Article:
Desert Society News

Winter 2019
snow on boardwalk
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Dear Supporters:

The busy, long days of summer have faded into memory, the leaves have fallen and winter is settling in. The season of migration has morphed into hibernation and dormancy, punctuated by the tenacious birds and mammals adapted to winter conditions, daily seeking food and shelter. 

We humans have reduced wild spaces which once provided an abundance of food and shelter for our feathered and furred South Okanagan co-habitants. In the spirit of Giving Tuesday, we can extend our generosity to the wild feathered co-habitants by providing feeders which they will quickly find and they will entertain us as we watch their antics and listen to their chatter.

Up at the Desert Centre the new building has been put to sleep for the winter. The generosity of grant funders, local businesses, supporters, members and volunteers provided the financial and physical support the Society needed to make the building a reality. Denise, her staff and volunteers spent many hours fine tuning the various aspects of its functionality. We all enjoyed its clean, bright interior and the expanded deck space, but we still have some work to do. The building needs a skirt and further improvements to the deck, exhibits and display signage.

To complete the project the Board is counting on your generosity and the spirit of Giving Tuesday to help us get this work done before opening in the spring. All donations will go directly to these goals.

As winter rapidly approaches, so does the slow return of the sun. May your winter be safe and cozy and your celebrations bright, with perhaps the inclusion of someone less fortunate.

On behalf of the Board, Denise and staff, I thank you for your past support and wish you a healthy and satisfying 2020. May nature be part of your joyful times and may a visit to the Desert Centre be part of your plans.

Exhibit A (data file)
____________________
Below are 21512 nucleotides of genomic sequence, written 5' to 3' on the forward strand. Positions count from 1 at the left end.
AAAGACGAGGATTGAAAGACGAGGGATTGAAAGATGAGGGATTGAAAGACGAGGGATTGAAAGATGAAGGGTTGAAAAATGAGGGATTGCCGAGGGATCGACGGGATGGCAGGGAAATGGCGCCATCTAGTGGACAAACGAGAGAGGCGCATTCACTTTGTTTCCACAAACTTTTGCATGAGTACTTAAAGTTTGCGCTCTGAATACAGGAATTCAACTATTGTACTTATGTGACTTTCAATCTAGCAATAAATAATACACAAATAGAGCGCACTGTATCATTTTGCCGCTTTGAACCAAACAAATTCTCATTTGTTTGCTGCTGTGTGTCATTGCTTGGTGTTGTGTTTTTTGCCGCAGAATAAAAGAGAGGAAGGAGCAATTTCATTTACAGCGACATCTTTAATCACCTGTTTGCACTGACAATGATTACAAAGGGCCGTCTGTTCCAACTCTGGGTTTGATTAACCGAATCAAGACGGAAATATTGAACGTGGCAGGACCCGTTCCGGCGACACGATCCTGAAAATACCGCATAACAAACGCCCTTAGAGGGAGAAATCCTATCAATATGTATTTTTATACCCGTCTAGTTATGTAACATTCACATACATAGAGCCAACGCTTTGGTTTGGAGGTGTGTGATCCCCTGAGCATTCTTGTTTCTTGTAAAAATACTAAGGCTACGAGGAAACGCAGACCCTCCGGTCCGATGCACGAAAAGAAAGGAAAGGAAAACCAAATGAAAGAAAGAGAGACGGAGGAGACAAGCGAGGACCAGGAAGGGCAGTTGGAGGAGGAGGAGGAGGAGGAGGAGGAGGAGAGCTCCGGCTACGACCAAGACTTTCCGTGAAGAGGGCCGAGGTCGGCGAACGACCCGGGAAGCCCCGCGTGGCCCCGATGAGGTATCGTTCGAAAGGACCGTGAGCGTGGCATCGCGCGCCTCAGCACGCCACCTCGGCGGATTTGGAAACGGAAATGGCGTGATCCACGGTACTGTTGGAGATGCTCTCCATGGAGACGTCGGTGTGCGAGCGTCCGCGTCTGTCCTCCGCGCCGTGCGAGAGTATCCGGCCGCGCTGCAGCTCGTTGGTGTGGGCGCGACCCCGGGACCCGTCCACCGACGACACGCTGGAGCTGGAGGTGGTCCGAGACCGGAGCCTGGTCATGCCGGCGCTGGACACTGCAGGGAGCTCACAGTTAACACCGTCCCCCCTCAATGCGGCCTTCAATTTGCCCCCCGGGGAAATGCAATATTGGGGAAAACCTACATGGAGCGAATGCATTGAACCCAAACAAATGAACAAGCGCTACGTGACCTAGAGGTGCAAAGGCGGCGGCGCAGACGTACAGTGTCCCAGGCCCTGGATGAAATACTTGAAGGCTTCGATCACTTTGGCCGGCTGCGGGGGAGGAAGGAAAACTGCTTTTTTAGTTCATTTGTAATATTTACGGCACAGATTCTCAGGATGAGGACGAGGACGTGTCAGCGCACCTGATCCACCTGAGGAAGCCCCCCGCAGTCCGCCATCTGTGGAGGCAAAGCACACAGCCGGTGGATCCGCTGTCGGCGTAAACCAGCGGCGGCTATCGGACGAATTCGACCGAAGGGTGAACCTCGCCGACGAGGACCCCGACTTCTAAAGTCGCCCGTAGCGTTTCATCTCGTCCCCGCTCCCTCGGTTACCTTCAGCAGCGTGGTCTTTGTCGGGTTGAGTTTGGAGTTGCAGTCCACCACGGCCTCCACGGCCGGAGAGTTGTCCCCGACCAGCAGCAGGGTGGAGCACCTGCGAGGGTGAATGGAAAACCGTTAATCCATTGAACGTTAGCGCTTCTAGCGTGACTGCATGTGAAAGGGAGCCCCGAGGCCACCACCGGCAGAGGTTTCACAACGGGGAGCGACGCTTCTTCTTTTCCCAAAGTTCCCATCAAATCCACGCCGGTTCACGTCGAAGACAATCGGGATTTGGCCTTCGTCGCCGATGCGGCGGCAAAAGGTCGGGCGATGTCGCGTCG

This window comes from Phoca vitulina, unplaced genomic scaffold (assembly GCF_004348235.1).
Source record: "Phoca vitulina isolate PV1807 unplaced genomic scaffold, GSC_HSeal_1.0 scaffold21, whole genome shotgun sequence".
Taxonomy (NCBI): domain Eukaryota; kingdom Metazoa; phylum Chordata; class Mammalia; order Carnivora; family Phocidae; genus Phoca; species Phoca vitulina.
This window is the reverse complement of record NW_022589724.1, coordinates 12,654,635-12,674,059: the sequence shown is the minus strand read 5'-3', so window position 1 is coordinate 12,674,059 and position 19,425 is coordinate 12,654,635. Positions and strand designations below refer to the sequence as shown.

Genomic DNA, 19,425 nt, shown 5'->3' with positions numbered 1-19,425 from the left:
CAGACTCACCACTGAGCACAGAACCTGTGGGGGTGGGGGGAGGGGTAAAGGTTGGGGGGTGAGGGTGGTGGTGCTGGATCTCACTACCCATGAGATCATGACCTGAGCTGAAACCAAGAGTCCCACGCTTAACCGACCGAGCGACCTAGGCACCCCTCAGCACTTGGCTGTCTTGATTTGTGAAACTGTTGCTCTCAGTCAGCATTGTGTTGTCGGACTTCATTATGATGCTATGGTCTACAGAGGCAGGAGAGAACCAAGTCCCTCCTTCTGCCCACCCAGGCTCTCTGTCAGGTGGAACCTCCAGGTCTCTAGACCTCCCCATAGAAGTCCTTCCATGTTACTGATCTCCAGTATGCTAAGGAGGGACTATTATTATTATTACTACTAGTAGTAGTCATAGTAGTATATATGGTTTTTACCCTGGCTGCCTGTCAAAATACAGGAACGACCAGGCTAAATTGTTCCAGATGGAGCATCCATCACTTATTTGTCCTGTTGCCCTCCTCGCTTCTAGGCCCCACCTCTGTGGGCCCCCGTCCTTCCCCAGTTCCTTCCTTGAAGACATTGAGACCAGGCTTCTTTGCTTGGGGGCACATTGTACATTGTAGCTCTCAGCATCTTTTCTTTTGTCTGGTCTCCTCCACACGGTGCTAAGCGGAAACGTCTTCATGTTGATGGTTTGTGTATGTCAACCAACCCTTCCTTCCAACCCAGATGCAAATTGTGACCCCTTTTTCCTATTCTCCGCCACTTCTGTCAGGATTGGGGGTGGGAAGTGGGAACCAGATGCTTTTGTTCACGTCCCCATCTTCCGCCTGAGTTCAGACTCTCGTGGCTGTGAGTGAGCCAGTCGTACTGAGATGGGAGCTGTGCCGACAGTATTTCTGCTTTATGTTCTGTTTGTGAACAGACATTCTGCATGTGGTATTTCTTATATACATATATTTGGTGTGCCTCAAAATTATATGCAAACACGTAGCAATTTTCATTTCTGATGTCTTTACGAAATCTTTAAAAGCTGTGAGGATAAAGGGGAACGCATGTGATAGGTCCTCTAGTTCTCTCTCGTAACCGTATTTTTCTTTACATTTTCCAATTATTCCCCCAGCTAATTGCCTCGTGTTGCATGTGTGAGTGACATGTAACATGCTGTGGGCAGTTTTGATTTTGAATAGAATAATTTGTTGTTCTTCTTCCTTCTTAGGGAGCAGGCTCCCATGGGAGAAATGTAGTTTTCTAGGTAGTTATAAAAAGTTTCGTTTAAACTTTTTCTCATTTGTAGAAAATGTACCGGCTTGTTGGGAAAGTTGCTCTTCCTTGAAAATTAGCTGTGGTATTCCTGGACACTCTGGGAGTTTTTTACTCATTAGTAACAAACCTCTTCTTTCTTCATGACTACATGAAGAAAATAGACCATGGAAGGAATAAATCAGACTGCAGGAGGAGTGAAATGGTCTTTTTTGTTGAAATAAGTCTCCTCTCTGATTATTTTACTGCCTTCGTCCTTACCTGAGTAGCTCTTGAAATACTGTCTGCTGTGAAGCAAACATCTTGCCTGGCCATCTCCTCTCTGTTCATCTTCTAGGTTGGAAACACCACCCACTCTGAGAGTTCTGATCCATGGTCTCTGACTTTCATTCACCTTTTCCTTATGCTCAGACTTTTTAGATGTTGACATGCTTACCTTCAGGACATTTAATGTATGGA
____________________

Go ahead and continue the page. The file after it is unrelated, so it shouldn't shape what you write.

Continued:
Lee McFadyen
President, Osoyoos Desert Society 
Thanks to the generosity of supporters like you, the Desert Society reached 95% of its Interpretive Building fundraising goal, and was able to open the 2019 Desert Centre season with a brand new facility in place. The building provides a welcoming gateway to the site and an indoor area for the Centre's educational exhibits. Although most of the work on the new building has been completed, fundraising is still underway to raise the final funds needed to wrap up the project.

If you would like to help us reach 100% of our goal you can make a donation by clicking here. Your donation will be used to complete the remaining building tasks and will support our ongoing efforts to educate the public about one of Canada's most endangered habitats.
Thank you for your support!
The Osoyoos Desert Society extends a sincere "Thank You" to all our supporters.


Our sincere appreciation to all the funders who make the Osoyoos Desert Society's habitat conservation, restoration and education efforts possible, including:
  • BC Community Gaming Grants
  • Community Foundation South Okanagan Similkameen
  • Fortis BC
  • Osoyoos Credit Union
  •  Regional District - RDOS, Area A
  • Suncor Energy Foundation
  • Town Of Osoyoos
  • 100 Men Who Care Penticton
  • Osoyoos United Church Dorcas
  • NWM Private Giving Foundation

Interpretive Building Funders

An enormous thanks to the funders, donors and community partners who made the Osoyoos Desert Centre's new interpretive building a reality:

  • Town Of Osoyoos
  • Osoyoos Credit Union
  • Regional District of Okanagan-Similkameen
  • Province of British Columbia
  • Burrowing Owl Vineyards
  • Community Foundation South Okanagan Similkameen
  • Telus Community Ambassadors Okanagan